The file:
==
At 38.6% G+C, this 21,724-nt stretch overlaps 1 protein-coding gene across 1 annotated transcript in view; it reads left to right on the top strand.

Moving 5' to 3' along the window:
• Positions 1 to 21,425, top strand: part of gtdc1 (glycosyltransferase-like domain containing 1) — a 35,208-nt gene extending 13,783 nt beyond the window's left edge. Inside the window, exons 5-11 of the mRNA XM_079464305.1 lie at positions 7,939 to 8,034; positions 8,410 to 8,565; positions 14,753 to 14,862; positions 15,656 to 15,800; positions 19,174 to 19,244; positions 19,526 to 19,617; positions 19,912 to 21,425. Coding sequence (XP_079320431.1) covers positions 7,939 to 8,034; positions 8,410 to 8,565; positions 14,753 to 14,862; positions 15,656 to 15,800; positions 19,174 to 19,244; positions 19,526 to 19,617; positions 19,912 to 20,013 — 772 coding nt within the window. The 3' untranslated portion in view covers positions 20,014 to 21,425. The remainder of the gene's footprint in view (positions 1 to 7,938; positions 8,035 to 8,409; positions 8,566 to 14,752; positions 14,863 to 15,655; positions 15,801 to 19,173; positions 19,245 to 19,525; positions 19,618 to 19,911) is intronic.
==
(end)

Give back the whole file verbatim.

At 38.6% G+C, this 21,724-nt stretch overlaps 1 protein-coding gene across 1 annotated transcript in view; it reads left to right on the top strand.

Moving 5' to 3' along the window:
• Positions 1 to 21,425, top strand: part of gtdc1 (glycosyltransferase-like domain containing 1) — a 35,208-nt gene extending 13,783 nt beyond the window's left edge. Inside the window, exons 5-11 of the mRNA XM_079464305.1 lie at positions 7,939 to 8,034; positions 8,410 to 8,565; positions 14,753 to 14,862; positions 15,656 to 15,800; positions 19,174 to 19,244; positions 19,526 to 19,617; positions 19,912 to 21,425. Coding sequence (XP_079320431.1) covers positions 7,939 to 8,034; positions 8,410 to 8,565; positions 14,753 to 14,862; positions 15,656 to 15,800; positions 19,174 to 19,244; positions 19,526 to 19,617; positions 19,912 to 20,013 — 772 coding nt within the window. The 3' untranslated portion in view covers positions 20,014 to 21,425. The remainder of the gene's footprint in view (positions 1 to 7,938; positions 8,035 to 8,409; positions 8,566 to 14,752; positions 14,863 to 15,655; positions 15,801 to 19,173; positions 19,245 to 19,525; positions 19,618 to 19,911) is intronic.